How annoying is it to run out of cell phone power when you’re nowhere near a charger? The Nokia Research Center is working on technology that would allow cell phones to draw juice from ambient radio waves, meaning that you’ll never again be without a charge. The ambient electromagnetic radiation that’s already being transmitted from TV, radio and cell phone towers can be converted into electrical current easily enough. It wouldn’t be enough to charge a dead battery quickly, but it would be enough to keep your phone’s battery topped up.
If the concept sounds familiar to science geeks, it’s because Nikola Tesla had the same idea in 1893. It wasn’t aimed at cell phones, of course, but he was convinced that he could transmit power wirelessly all the way across the Atlantic Ocean. Nokia isn’t building any new equipment, though; they are simply harnessing the energy that’s already flowing all around us to supply data for our radios, cell phones, TVs and wi-fi.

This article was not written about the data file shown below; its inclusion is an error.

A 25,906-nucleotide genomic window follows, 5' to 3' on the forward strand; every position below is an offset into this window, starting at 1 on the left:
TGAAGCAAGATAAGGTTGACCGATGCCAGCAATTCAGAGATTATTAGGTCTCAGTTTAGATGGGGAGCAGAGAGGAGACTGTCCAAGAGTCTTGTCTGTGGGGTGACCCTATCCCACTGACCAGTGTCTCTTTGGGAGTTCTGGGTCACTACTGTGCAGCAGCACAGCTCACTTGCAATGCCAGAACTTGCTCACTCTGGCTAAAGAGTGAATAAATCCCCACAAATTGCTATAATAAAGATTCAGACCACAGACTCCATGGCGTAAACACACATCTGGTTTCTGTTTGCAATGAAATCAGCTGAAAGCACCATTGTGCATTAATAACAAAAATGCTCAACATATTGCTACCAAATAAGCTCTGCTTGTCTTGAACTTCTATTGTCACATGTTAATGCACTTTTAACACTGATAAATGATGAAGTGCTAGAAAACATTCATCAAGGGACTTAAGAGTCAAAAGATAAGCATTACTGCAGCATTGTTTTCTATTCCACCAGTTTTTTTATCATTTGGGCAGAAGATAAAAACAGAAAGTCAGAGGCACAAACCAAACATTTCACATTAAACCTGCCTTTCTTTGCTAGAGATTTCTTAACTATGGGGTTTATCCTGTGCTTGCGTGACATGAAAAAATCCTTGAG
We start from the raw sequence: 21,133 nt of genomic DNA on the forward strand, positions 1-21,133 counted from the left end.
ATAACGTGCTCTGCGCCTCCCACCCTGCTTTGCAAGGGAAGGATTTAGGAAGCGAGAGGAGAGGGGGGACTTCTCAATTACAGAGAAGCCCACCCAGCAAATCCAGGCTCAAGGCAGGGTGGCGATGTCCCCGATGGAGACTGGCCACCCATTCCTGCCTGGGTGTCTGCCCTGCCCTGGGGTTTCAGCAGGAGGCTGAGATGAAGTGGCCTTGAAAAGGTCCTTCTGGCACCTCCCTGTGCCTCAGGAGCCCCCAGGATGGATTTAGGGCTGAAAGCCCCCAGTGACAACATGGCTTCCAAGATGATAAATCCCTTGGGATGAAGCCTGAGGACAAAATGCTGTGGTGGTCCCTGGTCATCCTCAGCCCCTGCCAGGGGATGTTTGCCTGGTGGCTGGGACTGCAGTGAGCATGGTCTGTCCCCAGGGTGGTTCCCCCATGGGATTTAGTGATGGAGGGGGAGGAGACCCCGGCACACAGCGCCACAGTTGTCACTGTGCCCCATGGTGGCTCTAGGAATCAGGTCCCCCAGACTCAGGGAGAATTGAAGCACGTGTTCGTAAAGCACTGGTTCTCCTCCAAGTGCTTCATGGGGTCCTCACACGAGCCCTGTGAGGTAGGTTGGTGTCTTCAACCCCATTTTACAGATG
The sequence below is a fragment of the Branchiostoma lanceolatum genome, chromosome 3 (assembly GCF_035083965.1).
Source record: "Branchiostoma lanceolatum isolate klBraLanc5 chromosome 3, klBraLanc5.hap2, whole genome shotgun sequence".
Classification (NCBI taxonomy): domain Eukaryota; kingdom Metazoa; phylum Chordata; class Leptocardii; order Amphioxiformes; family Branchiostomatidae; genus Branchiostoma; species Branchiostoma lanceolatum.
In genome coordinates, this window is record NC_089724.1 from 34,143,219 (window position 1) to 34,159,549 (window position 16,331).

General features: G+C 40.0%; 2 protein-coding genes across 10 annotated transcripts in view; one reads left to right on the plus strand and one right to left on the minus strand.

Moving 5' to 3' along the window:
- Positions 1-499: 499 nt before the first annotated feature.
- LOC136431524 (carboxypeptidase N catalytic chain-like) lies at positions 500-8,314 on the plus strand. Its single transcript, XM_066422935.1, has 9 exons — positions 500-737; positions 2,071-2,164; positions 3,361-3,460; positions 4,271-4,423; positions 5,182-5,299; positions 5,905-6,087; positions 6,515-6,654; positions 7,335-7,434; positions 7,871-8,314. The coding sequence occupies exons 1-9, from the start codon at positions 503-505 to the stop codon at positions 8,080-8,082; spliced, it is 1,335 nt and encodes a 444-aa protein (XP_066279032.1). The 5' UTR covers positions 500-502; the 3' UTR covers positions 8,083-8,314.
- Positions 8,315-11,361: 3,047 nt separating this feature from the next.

There are several obstacles to overcome in the development of the new cell phone charging technology. First of all, making the whole system small enough to fit into a cell phone – especially the tiny cell phones we’ve gotten used to. And then there’s making sure that the circuits use less power than they receive so that the overflow can charge the battery. Nokia doesn’t seem too worried about the work involved, though; they expect phones with the electromagnetic charging feature to be available in about 2012. They’ve hinted that the technology may be used in conjunction with solar cells embedded in the phone’s casing, making it even easier to keep your phone charged.